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Bankruptcy will destroy your credit rating and frankly there is nothing you can do about this.  What you can do, however, is work to rebuild it as soon as you can.  Here is some guidance as to how to go about this.

Check your credit files immediately after you go bankrupt and correct any errors

Looking at your devasted credit records may be the last thing you want to do as soon as you have been declared bankrupt, but it does matter because you need the default dates to be correct.  If they are out by a day or two, then you might just decide to ignore it, but if they are out by weeks (or even months), then you need to take action to make sure that your credit record is cleaned up as quickly as legitimately possible.  In most cases, you need to contact the reporting company rather than the credit bureau.  The sooner you get your credit file in order, the sooner you’ll be able to be accepted for a specialist credit card and the sooner you’ll be able to start proving to the world that you can handle credit responsibly.

Get a high-risk credit card and start rebuilding your credit rating

In principle, you can just leave your bankruptcy to dissolve away by itself over the course of 6 years, but in practice, there are a number of reasons why you might want to do everything you can to speed it along.  Even if you have no intention of taking out any credit for anything ever again, the fact remains that these days our credit records can play a very large role in our lives.  For example, they are likely to be checked by landlords and by some employers.  They can also play a role in more minor, but still meaningful areas such as your ability to be accepted for some contracts, such as mobile phone contracts.  Admittedly, you may have a greater range of options for working around these smaller restrictions, but even so, it’s generally a good idea to keep as many options open as possible.  Contracts can be restrictive, but there are times when they really are the best option.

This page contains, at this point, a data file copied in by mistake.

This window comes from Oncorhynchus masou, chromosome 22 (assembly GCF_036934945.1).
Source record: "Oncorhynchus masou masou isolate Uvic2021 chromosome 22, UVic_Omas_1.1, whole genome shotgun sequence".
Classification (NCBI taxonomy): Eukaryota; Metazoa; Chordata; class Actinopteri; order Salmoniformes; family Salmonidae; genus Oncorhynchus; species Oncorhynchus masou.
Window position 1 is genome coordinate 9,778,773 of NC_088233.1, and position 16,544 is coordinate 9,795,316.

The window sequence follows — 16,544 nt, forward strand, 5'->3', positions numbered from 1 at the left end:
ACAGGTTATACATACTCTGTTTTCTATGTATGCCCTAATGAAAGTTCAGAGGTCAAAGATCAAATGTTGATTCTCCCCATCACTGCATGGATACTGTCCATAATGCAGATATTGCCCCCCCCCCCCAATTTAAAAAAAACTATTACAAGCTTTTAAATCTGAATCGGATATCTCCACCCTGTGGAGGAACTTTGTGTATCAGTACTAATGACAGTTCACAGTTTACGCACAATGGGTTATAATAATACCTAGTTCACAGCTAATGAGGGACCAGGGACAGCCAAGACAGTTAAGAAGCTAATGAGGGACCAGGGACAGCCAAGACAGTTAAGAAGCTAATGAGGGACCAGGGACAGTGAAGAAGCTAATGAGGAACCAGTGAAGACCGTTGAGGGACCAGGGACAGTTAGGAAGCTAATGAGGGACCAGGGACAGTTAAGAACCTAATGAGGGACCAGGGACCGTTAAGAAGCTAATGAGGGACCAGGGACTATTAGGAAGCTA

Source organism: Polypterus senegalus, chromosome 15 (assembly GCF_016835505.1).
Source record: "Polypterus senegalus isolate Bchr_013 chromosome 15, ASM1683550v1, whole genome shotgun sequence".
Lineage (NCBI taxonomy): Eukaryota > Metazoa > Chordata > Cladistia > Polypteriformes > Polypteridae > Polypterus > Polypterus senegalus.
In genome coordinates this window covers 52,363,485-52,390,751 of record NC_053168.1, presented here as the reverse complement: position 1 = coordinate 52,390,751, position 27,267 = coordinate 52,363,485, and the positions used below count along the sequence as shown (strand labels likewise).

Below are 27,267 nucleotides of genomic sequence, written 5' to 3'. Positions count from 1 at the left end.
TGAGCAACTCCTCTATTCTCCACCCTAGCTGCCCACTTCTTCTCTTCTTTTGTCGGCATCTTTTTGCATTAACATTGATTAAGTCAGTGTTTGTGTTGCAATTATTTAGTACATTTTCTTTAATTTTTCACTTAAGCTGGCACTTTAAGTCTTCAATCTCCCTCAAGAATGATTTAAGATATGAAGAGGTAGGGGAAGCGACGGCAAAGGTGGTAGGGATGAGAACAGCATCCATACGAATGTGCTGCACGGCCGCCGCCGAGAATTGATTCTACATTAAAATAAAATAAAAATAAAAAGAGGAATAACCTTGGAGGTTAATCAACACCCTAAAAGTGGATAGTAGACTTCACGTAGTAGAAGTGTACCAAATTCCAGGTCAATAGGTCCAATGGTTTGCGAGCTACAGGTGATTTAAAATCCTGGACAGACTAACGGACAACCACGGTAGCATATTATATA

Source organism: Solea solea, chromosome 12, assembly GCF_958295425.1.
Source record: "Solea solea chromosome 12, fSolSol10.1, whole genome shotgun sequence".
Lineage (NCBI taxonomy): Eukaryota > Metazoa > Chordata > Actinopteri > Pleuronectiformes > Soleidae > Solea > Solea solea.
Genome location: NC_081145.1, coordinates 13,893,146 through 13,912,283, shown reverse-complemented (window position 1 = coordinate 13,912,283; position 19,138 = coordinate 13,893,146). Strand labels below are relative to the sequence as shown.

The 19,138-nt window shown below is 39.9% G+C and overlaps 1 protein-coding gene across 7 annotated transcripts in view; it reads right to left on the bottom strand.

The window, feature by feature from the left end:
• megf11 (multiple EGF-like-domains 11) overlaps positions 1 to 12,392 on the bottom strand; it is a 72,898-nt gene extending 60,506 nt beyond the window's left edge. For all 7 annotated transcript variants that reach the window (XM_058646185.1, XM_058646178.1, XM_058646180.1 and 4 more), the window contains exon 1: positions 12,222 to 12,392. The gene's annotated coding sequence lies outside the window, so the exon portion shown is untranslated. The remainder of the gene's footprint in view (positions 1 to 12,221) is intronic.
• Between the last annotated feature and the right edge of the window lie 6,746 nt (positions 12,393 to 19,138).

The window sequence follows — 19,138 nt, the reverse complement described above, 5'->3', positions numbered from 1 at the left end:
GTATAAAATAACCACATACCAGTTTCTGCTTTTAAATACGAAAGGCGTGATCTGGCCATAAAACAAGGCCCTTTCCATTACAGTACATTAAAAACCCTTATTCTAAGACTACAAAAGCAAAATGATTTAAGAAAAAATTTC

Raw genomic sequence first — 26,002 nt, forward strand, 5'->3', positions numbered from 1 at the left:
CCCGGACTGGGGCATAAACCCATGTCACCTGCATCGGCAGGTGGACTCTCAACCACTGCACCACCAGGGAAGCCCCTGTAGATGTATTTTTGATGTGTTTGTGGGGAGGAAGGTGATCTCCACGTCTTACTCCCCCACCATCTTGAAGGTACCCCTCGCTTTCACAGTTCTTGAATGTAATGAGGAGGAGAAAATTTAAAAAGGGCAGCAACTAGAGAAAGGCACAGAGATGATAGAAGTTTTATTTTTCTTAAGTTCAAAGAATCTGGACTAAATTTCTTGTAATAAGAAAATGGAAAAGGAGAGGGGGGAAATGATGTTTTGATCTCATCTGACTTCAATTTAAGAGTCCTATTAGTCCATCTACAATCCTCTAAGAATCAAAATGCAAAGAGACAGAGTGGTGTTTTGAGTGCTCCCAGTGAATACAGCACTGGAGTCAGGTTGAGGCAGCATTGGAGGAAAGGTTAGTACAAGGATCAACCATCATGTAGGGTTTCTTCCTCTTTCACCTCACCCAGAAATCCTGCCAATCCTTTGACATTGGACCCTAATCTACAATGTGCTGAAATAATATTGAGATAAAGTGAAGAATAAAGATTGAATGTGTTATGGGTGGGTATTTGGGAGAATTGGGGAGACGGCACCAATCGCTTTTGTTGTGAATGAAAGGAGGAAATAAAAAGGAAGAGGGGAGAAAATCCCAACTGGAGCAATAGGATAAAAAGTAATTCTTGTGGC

NB:  Your credit rating will only improve if you use a credit card in an ultra-responsible manner, which means paying off the outstanding balance in full and on time each and every month.  If you are only using your credit card for essential purchases you can actually afford, then all this will take is some organisation.  If you cannot commit to doing this, then it is usually best to leave well alone as high-risk credit cards carry high rates of interest and paying this interest can hurt your budget without improving your credit rating.

Check your credit file again immediately after your discharge

As with the first point, this may be the last thing you want to do now that you’ve finally put your bankruptcy behind you, but it is still a very good idea to make sure that your credit records have caught up with the new reality and are accurately reflecting the fact that you are now discharged.  If not, then the approach is similar to the one outlined in the first paragraph.  Basically, you need to contact your former creditors and ask them to update the record appropriately.  If you have any issues getting companies to correct their entries, then your best approach might be to rattle the GDPR stick and threaten to complain to the ICO.  If that still doesn’t work then do so.  You may well have a legitimate claim and if not then they will simply tell you so.



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